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Bacteria are bad. Mothers and doctors, not to mention the cleaning product industry, repeatedly warn of their dangers. But a Stanford University School of Medicine microbiologist is raising the intriguing idea that persistent bacterial and viral infections have benefits.

Stanley Falkow, PhD, the Robert W. and Vivian K. Cahill Professor in Cancer Research, is publishing his thoughts on this topic in an essay in the Feb. 24 issue of the journal Cell, in which he asks, "Is persistent bacterial infection good for your health?" The essay is based on a talk he was invited to give at Cambridge University in November.

Falkow points out that the medical community and those who fund medical research focus on curing disease. He wonders if this single-mindedness might distract researchers from appreciating the beneficial contributions of micro-organisms to the body.

"Organisms that cause disease are usually considered in the context of harm and epidemics and so on," said Falkow. "But the fact is that a great number of organisms that infect humans come in and set up housekeeping as it were. There are no clinical symptoms of anything wrong and people take the organisms with them to their graves."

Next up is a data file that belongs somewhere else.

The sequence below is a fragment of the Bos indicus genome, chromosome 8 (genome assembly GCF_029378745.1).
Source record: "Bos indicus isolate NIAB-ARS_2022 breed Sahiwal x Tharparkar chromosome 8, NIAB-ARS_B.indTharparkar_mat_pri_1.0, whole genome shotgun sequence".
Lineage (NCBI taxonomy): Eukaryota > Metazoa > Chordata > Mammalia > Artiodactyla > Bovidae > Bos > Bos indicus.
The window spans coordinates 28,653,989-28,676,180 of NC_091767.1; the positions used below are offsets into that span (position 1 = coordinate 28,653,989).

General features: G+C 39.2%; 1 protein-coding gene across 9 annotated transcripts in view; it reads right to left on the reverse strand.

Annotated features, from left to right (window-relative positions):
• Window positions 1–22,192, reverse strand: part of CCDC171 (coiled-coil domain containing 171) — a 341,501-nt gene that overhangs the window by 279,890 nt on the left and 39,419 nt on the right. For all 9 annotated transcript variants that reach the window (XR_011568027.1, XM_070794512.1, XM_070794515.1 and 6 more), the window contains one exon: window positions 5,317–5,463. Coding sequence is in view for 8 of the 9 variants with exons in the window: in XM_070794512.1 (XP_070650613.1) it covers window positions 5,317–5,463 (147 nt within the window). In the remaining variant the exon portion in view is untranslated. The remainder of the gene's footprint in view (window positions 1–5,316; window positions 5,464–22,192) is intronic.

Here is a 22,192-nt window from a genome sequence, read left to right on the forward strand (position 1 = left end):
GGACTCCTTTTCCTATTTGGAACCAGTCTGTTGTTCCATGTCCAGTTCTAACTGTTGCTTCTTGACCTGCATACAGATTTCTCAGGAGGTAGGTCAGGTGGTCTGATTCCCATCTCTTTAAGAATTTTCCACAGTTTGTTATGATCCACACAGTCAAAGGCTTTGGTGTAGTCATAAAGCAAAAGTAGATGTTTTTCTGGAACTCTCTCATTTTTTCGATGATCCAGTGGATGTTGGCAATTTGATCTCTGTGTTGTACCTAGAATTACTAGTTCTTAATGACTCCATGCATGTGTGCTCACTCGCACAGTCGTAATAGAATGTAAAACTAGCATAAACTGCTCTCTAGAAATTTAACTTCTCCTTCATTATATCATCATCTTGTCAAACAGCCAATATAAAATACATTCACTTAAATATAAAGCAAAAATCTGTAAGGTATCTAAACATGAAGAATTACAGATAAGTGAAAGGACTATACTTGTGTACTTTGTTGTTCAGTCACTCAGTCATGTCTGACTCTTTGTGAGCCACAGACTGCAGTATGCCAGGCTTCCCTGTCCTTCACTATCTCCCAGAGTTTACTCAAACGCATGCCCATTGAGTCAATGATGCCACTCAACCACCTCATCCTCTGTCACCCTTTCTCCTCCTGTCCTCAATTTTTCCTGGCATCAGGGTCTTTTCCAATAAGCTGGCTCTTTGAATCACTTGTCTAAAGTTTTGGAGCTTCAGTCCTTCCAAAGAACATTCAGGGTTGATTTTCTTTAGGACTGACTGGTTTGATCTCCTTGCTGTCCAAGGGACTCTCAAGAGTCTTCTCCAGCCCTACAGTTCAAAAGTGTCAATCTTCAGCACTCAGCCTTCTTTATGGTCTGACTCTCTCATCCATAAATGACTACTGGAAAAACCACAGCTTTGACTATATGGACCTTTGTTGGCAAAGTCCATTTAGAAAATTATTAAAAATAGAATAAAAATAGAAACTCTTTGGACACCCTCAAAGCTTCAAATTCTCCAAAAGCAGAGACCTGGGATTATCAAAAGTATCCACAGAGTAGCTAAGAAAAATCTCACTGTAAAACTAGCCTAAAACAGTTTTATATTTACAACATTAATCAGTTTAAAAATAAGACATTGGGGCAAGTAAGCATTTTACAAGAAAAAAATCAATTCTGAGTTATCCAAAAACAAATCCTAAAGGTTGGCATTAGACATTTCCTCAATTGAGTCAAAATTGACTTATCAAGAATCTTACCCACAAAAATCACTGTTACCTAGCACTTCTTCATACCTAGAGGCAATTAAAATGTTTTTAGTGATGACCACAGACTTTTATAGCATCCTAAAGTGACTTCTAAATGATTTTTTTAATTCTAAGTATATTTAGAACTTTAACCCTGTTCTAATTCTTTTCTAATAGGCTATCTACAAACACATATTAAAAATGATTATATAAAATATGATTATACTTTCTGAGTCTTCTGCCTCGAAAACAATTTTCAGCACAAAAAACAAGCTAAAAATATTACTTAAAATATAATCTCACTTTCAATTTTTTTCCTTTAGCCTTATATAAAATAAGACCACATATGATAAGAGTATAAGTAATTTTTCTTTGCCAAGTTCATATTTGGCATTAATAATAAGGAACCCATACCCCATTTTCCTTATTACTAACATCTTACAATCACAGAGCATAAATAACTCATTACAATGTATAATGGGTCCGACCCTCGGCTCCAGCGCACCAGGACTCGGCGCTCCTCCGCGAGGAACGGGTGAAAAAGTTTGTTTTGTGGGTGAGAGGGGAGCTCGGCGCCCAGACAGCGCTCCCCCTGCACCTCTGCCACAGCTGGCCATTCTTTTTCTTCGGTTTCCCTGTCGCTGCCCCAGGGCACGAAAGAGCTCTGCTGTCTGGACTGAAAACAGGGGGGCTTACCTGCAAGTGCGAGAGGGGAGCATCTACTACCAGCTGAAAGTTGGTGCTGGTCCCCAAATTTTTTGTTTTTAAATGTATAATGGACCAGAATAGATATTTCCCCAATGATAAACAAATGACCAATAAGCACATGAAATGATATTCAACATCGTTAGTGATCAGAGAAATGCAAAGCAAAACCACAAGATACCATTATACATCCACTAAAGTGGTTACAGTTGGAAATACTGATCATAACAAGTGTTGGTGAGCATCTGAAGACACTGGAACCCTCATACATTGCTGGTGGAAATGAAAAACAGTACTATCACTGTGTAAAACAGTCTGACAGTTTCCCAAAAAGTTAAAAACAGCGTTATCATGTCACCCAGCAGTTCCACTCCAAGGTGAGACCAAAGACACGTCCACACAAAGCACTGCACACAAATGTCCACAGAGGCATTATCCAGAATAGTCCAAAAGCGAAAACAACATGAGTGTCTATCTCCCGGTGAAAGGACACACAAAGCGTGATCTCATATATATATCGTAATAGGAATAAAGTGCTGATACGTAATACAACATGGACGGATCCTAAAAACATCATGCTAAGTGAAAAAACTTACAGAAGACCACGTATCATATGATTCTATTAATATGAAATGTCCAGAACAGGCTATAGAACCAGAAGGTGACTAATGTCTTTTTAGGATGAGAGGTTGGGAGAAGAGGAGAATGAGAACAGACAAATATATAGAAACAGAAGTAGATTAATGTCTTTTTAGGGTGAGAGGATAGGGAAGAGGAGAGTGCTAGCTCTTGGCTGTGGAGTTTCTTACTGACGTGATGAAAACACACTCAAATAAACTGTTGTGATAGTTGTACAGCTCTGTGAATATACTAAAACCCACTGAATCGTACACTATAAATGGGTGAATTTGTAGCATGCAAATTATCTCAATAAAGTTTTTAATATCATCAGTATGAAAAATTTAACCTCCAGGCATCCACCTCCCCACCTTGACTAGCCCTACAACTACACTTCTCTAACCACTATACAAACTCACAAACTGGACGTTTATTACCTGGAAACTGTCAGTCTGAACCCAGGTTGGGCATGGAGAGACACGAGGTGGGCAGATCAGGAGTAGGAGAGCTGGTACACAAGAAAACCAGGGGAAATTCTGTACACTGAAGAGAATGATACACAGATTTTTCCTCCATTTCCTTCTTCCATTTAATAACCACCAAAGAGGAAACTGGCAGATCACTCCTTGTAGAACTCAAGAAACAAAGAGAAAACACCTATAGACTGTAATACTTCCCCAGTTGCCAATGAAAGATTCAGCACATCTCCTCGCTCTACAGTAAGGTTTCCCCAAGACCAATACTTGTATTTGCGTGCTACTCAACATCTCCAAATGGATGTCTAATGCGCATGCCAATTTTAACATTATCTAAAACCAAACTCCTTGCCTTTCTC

It's not that the organisms in question - such as the bacteria that cause pneumonia or meningitis - are innocuous, he said. It's just that most of the individuals do not get disease from being infected.

The best recent example of this, said Falkow, is H. pylori. First identified only 25 years ago, the organism earned researchers last year's Nobel Prize in Medicine or Physiology for being implicated as a cause of ulcers and stomach cancer.

As is typical in the world of microbiology, though, it's not a simple equation: being infected = ulcers or cancer. At least 80 percent of the world's population is infected with H. pylori yet has no overt symptoms.

What makes the study of H. pylori even more perplexing is that as such advances as c
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Source:Stanford University


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